Diana Wenzke has worked as a scientist at the Brandenburg University of Technology Cottbus-Senftenberg since 2005 and received her PhD in 2020. Today, she works as an acting department head at the Institute for Low CO2 Industrial Processes of the German Aerospace Center (DLR). She leads the project "DEkoS" Coupled Design and Deployment Optimization Tools for Complex Energy Engineering Systems and the project "Digital Retrofit Twin" - Conception of a Digital Platform for the automated derivation of recommended actions for decarbonization measures of energy-intensive industrial processes. In this interview, we talk to Diana Wenzke about her work and what drives her as a scientist and manager.
What are you working on right now?
Diana Wenzke: My department comprises 15 employees, 7 of whom are doing their doctorates. I supervise and support this work, which covers a wide range of topics from theoretical AI method development to the application of physical circular processes in industrial processes. In addition, I am currently supervising 2 master's theses, a compulsory intern, and I am assisting in the establishment of the School-Lab Cottbus, which will open at the end of 2022. Of course, a large part of my time is taken up by my work as head of department. As far as the management of my department is concerned, we are testing various models for mobile working that suit a young institute or department. One positive effect of the new flexibility is that we have been able to recruit specialists despite the pandemic.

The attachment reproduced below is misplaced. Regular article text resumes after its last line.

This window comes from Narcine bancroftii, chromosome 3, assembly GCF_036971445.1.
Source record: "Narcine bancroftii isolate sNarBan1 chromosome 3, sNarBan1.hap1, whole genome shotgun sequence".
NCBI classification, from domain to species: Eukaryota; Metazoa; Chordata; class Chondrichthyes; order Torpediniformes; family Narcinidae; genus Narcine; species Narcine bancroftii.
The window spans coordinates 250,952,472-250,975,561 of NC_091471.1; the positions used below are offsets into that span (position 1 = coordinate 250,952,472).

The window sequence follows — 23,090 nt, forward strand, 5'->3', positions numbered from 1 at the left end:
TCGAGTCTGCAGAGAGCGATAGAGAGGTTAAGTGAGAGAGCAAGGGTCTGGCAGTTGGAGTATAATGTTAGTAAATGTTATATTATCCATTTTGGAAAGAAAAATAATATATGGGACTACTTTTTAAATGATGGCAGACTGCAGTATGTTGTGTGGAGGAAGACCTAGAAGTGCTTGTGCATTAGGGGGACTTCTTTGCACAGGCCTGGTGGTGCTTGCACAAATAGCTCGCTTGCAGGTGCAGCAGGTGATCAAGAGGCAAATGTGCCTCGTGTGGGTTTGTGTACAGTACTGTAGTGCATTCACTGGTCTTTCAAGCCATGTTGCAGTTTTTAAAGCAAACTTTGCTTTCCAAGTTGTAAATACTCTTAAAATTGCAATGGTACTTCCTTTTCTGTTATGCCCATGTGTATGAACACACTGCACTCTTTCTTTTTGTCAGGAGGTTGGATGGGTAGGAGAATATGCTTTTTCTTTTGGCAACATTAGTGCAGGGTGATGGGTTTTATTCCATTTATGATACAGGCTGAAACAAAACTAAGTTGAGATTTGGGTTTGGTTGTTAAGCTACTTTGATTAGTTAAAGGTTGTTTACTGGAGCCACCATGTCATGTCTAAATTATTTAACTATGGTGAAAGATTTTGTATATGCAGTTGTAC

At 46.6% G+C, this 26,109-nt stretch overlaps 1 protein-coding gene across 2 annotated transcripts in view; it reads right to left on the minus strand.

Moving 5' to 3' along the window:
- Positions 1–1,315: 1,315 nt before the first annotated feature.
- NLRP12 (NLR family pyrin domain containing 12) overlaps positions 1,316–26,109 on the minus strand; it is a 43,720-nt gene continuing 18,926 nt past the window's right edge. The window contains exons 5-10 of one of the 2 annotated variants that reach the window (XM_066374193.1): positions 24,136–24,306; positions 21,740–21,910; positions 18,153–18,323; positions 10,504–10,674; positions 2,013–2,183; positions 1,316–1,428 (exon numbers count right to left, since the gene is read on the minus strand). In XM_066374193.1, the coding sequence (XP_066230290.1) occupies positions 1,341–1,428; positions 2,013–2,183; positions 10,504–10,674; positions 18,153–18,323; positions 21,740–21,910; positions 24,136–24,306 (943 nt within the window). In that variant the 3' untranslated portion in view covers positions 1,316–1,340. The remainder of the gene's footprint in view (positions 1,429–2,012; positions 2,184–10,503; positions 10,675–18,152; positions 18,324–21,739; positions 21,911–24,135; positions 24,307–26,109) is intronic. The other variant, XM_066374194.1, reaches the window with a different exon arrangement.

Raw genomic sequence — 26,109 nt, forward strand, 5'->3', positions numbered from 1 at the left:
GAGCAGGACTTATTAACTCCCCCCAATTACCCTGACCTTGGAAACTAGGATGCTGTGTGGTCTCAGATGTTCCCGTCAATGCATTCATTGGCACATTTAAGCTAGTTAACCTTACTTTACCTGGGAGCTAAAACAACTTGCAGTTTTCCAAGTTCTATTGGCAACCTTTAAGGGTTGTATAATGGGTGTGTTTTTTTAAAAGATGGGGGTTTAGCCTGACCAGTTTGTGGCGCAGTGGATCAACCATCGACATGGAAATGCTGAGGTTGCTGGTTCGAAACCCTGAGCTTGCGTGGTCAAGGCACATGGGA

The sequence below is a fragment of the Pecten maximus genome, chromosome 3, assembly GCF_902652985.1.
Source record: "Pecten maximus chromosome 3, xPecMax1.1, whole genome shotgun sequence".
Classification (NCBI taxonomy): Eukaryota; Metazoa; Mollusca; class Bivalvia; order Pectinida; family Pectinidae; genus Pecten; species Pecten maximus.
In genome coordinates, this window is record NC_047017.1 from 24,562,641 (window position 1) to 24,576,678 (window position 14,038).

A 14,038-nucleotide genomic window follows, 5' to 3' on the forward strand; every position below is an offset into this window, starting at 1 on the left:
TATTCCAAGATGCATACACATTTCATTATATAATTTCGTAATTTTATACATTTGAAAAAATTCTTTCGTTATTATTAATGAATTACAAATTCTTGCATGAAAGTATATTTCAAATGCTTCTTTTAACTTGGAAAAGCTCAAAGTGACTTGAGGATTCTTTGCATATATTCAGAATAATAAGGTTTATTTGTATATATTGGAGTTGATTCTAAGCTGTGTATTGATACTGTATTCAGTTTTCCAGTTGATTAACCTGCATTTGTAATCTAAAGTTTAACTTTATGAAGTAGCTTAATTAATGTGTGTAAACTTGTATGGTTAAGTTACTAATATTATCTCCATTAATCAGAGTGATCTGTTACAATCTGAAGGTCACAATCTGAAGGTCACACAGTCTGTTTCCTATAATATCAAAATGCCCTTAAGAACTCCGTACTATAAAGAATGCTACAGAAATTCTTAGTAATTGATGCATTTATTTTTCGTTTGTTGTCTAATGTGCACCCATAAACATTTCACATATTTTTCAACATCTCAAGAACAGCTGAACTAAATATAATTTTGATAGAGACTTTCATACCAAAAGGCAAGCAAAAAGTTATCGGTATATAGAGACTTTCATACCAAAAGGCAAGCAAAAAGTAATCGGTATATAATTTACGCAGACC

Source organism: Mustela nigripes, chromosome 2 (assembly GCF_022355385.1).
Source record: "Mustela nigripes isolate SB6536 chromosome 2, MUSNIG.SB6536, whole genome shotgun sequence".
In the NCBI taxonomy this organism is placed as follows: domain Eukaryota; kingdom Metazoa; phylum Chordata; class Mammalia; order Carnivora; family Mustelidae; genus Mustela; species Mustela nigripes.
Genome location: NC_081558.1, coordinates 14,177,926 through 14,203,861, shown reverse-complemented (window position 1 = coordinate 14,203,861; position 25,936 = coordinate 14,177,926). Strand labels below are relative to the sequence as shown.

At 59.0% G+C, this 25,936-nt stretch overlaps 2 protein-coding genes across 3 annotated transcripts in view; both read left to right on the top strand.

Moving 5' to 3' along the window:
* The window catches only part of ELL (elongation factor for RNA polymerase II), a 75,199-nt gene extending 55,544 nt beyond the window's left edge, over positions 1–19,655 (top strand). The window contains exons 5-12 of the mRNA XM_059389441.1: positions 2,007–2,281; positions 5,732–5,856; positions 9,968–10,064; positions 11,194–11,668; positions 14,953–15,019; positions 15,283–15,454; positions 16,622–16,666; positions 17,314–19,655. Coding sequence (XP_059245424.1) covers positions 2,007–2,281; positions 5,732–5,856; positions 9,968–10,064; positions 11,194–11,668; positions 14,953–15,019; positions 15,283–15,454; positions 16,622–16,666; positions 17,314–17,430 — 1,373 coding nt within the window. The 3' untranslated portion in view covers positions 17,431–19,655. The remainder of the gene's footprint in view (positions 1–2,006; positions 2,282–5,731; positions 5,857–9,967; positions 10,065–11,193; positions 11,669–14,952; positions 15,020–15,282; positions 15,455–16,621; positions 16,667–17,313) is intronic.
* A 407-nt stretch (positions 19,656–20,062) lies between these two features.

What drives you personally?
Diana Wenzke: You have to go back a few years to find out. When I started studying mathematics, my goal was to work in a research institution or in industry at some point. To create something new, invent something better, make a contribution. Then came three children and I settled down. As a sedentary woman in Lusatia, that severely limits the possibilities. Against this background, the establishment of the DLR Institute for Low CO2 Industrial Processes in Cottbus was a real stroke of luck for me! That's why it's particularly important to me to promote training and continuing education in addition to exciting research.
What challenges do you see for yourself in the near future?
Diana Wenzke: After the last two years of competence building and personnel development were the focus of the department, industrial cooperations and third-party funding applications are increasingly on the agenda for the near future. The list of inquiries is growing by leaps and bounds. Together with my colleagues, the strategy of the department and the tasks of the individual employees must be adapted. I see another challenge in attracting even more qualified scientists to Lusatia.
What would you wish for your research in the future?
Diana Wenzke: Social acceptance regarding the need for theoretical and applied research could be higher. Furthermore, I would like to see easier access to process data of existing industrial plants. Without collecting and analyzing data, it is difficult to map complex industrial processes in detail in order to develop possible solutions for the planned coal phase-out and the associated structural change.
I would like to be able to attract not only young scientists but also experienced staff to our institute. To do this, however, I need to be able to offer them long-term career prospects.
Where do you see your discipline in 5-10 years?
Diana Wenzke: My discipline will change in the sense that in 5-10 years we will have a much better understanding of how to integrate artificial intelligence methods into the control of processes. This will bring the simulation of optimal use of fluctuating energies, such as wind power and solar energy, and the digital twin of an industrial plant to a level that reflects reality very well.